The retail package of Nokia N82 is as packed as Santa's gift bag. The 2GB microSD card is a nice thingy to start with and it comes complete with a SD adapter. TV-out cable and a microUSB cable are next in line. It's nice to have the microUSB data cable as these are rare enough due to the fact that virtually no other device than a mobile phone makes use of them.
The handsfree is quite stylish but unluckily its remote and headphones cannot be separated so you cannot use the remote with another set of headphones. The box also contains a whole bunch of manuals and quick start guide introducing you to the phone's main features. A CD with the PC sync software is the final ingredient in this delicious retail package recipe.
Nokia N82 is a bar-shaped phone, measuring 112 x 50.2 x 17.3 mm. With a volume of 90 cc and 114 g of weight the N82 is somewhat on the wrong side of compact. But hey, we're talking 5 megapixel phones and only the LG KU990 Viewty and Samsung G600 are a tad lighter than N82. Plus, it's by all means pocketable, after all.
We are pleased with the build quality of Nokia N82 - no creaks or strange noises detected for the time of our review. Quality materials have been used and we think none of those are likely to appear in the long run.
The phone is finished in silver-tinted plastic with a glossy front and line-patterned back panel. The front panel is quite susceptible to fingerprints but they are not that visible on the silver surface.
Nokia N82 feels great in hand with great weight balance, so slipping off your fingers is quite unlikely.
By a longstanding tradition, we start our hardware inspection with the front panel. In the upper left corner of Nokia N82 is the ambient light sensor, while the video call camera is placed slightly to its right. The earpiece grill is dead center right above the 2.4" TFT display.
The D-pad is under the display with the two selection keys on each of its sides. The Menu and the Clear key are under the selection keys, while the Call and End keys are on the very edges of the phone. Finally, the newly adopted by Nokia multimedia key is accommodated between the right selection key and the Clear key.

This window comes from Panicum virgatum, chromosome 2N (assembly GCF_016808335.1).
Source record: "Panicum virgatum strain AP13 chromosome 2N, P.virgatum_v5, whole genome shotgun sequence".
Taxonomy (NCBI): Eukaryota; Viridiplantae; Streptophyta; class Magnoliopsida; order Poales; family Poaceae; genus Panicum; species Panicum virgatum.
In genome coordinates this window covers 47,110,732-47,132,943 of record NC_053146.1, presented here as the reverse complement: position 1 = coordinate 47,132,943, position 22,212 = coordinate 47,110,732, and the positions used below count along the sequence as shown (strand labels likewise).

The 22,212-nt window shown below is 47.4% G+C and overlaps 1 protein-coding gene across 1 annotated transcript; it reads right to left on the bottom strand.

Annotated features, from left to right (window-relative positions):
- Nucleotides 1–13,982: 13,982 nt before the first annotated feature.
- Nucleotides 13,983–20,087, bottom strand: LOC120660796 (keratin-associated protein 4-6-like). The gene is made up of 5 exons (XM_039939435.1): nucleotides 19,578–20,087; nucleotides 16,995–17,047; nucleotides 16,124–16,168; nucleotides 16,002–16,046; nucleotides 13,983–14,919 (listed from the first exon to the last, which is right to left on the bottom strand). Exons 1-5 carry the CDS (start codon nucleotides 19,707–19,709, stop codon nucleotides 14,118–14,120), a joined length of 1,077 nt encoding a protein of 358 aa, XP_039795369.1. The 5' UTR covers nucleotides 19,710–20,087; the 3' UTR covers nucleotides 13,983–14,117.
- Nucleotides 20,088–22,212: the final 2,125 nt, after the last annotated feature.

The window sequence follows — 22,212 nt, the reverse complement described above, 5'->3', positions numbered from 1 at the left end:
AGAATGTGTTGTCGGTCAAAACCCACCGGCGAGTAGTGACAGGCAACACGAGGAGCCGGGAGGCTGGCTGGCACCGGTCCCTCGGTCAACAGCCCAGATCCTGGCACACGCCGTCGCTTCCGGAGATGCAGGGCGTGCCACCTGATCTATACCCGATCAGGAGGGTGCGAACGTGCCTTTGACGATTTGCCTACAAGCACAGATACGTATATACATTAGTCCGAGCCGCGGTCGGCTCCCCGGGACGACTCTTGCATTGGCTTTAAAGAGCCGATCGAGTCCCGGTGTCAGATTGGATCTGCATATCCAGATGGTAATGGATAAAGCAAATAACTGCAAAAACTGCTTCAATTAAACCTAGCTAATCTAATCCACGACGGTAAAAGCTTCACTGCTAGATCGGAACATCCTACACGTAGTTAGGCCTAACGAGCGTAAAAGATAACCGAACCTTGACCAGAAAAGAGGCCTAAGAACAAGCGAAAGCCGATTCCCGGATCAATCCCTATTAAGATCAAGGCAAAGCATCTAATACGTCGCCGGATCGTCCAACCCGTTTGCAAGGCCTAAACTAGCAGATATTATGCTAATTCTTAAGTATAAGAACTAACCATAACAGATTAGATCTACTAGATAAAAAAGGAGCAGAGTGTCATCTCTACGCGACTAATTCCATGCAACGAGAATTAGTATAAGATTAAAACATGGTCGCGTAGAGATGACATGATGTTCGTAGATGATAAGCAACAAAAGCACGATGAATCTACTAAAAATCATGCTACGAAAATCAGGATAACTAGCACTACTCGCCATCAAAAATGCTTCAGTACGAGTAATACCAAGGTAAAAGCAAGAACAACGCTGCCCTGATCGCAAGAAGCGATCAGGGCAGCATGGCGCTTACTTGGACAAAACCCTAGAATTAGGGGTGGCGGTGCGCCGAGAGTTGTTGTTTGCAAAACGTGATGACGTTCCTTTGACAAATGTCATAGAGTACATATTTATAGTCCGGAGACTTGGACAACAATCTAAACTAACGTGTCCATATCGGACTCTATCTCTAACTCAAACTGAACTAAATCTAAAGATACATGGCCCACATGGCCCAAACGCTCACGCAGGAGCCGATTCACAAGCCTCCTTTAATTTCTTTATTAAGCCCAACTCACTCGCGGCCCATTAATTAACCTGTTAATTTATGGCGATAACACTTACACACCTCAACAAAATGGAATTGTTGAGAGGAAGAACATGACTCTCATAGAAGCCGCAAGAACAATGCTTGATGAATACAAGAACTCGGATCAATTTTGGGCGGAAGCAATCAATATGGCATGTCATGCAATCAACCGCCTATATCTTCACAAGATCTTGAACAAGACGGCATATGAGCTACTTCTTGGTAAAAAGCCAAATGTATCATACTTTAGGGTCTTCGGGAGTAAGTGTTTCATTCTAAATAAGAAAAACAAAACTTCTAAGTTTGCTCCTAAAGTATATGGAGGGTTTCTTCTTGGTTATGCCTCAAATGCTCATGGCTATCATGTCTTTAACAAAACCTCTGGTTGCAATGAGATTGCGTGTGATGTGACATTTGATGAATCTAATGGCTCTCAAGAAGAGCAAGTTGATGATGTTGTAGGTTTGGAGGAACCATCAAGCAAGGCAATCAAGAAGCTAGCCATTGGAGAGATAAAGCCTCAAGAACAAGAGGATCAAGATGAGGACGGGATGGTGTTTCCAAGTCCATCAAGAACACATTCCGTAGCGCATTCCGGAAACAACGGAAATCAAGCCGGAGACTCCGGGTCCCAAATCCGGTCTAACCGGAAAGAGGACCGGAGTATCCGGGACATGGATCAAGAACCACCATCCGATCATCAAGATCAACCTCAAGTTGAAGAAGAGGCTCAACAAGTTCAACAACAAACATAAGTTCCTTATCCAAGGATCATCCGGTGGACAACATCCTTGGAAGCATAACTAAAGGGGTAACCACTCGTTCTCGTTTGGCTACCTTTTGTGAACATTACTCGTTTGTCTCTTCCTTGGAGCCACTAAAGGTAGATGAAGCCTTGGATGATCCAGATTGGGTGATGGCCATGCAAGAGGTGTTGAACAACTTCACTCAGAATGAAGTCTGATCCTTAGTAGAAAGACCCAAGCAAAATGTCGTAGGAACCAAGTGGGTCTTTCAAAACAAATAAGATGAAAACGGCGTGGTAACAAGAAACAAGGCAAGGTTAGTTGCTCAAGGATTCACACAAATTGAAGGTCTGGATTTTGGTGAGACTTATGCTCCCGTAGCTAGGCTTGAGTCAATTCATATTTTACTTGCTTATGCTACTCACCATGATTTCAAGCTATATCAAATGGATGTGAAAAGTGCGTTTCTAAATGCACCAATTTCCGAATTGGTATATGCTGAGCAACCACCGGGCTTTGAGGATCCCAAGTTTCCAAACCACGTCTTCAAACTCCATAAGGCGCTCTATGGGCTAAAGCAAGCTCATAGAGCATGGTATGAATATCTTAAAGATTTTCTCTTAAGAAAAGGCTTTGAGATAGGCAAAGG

All these keys are large and convenient enough to render no obstacles to usability. We wished the outer rim of the D-pad was just a bit wider so we won't accidentally press the confirming center now and then when scrolling, but the situation is good enough as it is.
On the left side of Nokia N82 are the microUSB slot, the memory card slot and the charger plug. The microSD slot has a neat plastic cap but the other two apertures aren't covered in any way, which somewhat spoils this particular side view.
The right side hosts a whole bunch of controls. The stereo speakers are placed at its ends, with the zoom/volume key, the review key and the camera key in-between. The speaker placement is the same as on Nokia N95 and is obviously meant for using the handset in landscape mode. With such an advanced camera, it goes without saying that the camera key has half-shutter mode. The review key is a convenient and quick way for jumping to your lastly saved photos.
Jumping to the Nokia N82's top we find the Power key which, like in all other Symbian phones, is also used for switching profiles and locking the phone. Next to it is the 3.5mm standard audio jack and the neck/wrist strap eyelet. It is quite convenient to have the audio jack at the top, so it is far easier to use with the phone inside a pocket.
The only thing to find at the bottom is the microphone pinhole.
|"...Standby is quoted at 225 hours, while Nokia claims talk time is 4 and a half hours. Though not necessarily the most impressive figures, the battery is good enough to power the handset for about three days of moderate usage..."|
The back side of the N82 is far more interesting and, you have our word, the strange pattern is by far not the only reason. There, we see the 5 megapixel camera with Carl Zeiss optics and the Xenon flash. As it turns out, the flash is the most powerful one we've seen in a mobile phone but this will be discussed later on in the review. The camera also has a lens protecting cover that opens by a small silver slider right above it. It is easy enough to locate with a fingertip and still not prone to accidental sliding.
Removing the battery cover you will find the BP-6MT battery with a capacity of 1050 mAh. Standby is quoted at 225 hours, while Nokia claims talk time is 4 and a half hours. Though not necessarily the most impressive figures, the battery is good enough to power the handset for about three days of moderate usage. In our case moderate means about half an hour of talk time and trying different application for about an hour each, plus taking a few shots with the flash on. It is a bit more than what you can expect from Nokia N95-1 for example.